FLSA Update: DOL Proposes Salary Increase for White-Collar Overtime Exemptions

FLSA Update: DOL Proposes Salary Increase for White-Collar Overtime Exemptions

It’s not déjà vu. The Department of Labor is trying to change the white-collar overtime exemptions …again. On March 22, 2019, the DOL published a proposed rule that would increase the minimum salary requirements for the Fair Labor Standards Act’s executive, administrative and professional overtime exemptions.

The DOL estimates that 1.3 million currently exempt employees would become nonexempt under the proposed rule. Without some form of intervention, employers will have to start paying overtime to these newly-nonexempt employees.

The proposed rule does not change the standard duties tests for exempt white-collar employees. Instead, the DOL focused primarily on updating the minimum salary and compensation levels needed to qualify for the executive, administrative and professional overtime exemptions.

Proposed Salary Level [Current Salary Level]

Weekly:               $679       [$455]

Bi-weekly:           $1,358   [$910]

Semi-Monthly:  $1,471   [$985.83]

Monthly:             $2,942   [$1,971.66]

Annually:             $35,308 [$23,660]

The proposed rule also increases the total annual compensation needed to exempt “highly compensated employees” from $100,000 to $147,414 per year. It also allows employers to use nondiscretionary bonuses and incentive payments (including commissions) to satisfy up to 10 percent of the standard salary level, but payments must be made on an annual or more frequent basis.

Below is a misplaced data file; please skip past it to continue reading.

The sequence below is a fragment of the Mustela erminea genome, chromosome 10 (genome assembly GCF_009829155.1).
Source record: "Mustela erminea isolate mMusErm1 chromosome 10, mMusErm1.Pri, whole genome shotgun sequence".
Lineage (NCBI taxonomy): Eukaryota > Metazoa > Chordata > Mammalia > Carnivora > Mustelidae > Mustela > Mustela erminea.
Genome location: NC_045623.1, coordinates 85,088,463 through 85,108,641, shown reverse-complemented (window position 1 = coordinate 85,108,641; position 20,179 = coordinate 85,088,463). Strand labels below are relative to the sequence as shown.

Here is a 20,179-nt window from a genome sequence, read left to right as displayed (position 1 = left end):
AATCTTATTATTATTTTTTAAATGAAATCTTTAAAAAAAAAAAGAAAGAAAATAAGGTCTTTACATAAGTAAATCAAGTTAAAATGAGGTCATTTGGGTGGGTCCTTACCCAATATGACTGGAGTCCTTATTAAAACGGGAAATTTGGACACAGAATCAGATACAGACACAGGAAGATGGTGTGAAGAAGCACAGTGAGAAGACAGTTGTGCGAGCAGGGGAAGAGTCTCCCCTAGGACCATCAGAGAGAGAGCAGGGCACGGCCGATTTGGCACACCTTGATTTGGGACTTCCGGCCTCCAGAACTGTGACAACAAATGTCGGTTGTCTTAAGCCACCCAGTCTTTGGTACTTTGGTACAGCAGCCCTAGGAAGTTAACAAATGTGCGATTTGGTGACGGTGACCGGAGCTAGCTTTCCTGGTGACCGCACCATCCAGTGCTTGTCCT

According to the DOL, salary levels needed to be updated to reflect growth in wages and salaries. The proposed salary levels, however, are lower than the salary levels required under the 2016 final rule, which was blocked by a federal court. The minimum salary needed to qualify for white-collar exemptions under the 2016 final rule was $913 per week ($47,476 per year).

The period for public comment on the proposed rule opened March 22nd and closes May 21, 2019. The DOL anticipates that the proposed rule, once finalized, will become effective in 2020. This gives employers some time to prepare, but not a lot.

Employers are once again facing uncertainty and confusion surrounding the white-collar overtime exemptions. The result is an increased risk exposure. Employment Practices Liability Insurance can protect against various employment-related claims. Limited coverage for wage and hour claims may be available.

Please contact us if you would like to learn more about employment practices liability insurance.